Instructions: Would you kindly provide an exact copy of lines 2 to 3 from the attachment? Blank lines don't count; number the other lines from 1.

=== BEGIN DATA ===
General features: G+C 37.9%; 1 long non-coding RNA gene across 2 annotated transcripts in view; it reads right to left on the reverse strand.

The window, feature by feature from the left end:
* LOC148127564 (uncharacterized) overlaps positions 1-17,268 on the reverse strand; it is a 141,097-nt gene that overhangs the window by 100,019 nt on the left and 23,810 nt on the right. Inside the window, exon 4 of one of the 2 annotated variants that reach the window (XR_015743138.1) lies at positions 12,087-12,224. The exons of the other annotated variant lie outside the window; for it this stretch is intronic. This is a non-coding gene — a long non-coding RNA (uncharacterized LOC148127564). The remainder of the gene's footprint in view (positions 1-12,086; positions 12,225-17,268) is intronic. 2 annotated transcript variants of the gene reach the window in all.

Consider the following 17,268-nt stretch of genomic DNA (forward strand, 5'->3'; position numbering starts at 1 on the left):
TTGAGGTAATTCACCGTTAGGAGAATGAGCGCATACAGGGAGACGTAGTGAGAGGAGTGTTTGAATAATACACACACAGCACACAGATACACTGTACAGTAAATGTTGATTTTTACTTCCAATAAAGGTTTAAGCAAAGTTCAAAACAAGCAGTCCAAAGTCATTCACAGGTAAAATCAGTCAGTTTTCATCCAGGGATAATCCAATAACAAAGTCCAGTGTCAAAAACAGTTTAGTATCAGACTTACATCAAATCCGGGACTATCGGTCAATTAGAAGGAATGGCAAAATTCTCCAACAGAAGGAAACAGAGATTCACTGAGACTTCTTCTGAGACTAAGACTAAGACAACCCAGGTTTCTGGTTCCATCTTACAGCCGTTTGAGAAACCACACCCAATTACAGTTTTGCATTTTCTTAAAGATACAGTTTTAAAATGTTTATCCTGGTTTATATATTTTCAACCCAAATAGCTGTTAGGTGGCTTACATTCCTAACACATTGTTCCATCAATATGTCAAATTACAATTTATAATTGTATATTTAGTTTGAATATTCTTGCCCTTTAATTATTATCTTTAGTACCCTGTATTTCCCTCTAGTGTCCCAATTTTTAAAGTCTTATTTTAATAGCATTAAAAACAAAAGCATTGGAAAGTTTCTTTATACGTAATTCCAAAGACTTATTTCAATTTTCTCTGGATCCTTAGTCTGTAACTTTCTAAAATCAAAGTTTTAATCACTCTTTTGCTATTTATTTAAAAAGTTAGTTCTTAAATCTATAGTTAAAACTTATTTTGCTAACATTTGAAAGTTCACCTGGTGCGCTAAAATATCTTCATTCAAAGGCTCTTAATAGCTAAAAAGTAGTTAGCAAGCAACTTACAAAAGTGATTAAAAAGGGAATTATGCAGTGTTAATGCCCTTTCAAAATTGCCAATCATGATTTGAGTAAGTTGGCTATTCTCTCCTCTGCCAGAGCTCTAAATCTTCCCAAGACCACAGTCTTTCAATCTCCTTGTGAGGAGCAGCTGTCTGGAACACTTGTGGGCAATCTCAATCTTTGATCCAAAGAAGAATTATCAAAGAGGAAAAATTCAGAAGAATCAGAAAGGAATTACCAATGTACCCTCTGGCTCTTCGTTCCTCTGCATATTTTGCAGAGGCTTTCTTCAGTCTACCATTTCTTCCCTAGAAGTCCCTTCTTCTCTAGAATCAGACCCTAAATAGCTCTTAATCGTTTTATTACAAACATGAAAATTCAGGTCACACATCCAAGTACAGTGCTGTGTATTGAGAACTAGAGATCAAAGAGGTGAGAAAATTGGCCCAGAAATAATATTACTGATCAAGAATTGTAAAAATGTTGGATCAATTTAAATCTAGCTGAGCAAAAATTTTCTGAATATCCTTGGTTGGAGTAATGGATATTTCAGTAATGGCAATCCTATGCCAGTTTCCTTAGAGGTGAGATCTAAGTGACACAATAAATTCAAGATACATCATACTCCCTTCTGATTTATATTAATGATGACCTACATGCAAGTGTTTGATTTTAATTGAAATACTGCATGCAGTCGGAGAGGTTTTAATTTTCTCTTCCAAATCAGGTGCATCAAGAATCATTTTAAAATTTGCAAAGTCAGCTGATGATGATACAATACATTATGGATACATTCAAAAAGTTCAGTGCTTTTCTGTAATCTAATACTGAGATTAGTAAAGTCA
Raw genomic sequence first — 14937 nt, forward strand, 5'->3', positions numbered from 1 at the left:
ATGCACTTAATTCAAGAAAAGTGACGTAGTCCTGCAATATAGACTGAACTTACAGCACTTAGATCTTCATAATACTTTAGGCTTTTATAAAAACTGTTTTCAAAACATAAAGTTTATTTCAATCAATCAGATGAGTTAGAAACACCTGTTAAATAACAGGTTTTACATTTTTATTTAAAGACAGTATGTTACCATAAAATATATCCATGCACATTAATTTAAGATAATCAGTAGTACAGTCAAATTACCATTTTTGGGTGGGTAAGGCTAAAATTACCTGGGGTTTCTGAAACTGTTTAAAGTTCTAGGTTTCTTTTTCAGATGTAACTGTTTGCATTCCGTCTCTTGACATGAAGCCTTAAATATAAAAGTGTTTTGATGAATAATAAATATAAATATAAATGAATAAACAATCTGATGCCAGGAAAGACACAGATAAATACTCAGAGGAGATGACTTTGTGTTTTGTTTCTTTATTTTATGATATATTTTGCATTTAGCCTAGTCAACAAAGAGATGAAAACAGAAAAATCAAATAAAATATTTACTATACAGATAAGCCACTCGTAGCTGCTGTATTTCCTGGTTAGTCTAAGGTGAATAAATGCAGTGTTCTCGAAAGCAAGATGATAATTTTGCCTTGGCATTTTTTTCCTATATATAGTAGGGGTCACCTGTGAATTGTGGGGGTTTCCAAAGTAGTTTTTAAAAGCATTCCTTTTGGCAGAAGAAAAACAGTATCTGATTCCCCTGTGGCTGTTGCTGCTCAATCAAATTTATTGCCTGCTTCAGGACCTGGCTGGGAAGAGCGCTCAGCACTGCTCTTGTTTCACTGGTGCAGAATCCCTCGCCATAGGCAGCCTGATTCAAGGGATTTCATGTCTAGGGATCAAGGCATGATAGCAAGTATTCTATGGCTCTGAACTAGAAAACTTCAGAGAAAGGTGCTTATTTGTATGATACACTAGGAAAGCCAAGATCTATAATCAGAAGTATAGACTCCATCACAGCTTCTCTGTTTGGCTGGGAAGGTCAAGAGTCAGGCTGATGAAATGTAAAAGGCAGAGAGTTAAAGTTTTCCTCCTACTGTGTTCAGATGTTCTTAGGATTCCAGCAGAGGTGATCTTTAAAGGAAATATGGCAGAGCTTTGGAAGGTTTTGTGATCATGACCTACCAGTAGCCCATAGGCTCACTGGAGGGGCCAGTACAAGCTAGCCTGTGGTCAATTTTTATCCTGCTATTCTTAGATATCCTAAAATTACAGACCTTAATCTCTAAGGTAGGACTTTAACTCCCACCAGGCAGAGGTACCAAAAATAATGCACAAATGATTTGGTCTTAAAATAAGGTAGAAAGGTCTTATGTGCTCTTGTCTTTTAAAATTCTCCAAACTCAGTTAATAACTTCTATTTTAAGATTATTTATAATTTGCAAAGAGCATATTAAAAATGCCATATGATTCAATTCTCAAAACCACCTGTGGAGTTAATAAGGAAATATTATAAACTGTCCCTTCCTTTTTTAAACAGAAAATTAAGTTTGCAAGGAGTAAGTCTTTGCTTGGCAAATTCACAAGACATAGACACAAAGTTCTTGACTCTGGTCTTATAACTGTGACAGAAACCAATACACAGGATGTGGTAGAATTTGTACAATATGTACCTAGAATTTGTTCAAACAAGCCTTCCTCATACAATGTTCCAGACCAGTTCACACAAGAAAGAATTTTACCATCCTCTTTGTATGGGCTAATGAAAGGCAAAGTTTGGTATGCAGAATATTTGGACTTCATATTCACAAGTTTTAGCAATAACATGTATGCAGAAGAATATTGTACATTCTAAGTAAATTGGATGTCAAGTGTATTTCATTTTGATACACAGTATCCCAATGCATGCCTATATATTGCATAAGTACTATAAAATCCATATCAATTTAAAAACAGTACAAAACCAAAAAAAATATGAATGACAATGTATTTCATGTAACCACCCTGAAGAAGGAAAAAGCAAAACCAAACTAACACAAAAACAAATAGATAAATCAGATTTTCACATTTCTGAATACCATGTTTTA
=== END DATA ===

The window, feature by feature from the left end:
* LOC148127564 (uncharacterized) overlaps positions 1-17,268 on the reverse strand; it is a 141,097-nt gene that overhangs the window by 100,019 nt on the left and 23,810 nt on the right. Inside the window, exon 4 of one of the 2 annotated variants that reach the window (XR_015743138.1) lies at positions 12,087-12,224. The exons of the other annotated variant lie outside the window; for it this stretch is intronic. This is a non-coding gene — a long non-coding RNA (uncharacterized LOC148127564). The remainder of the gene's footprint in view (positions 1-12,086; positions 12,225-17,268) is intronic. 2 annotated transcript variants of the gene reach the window in all.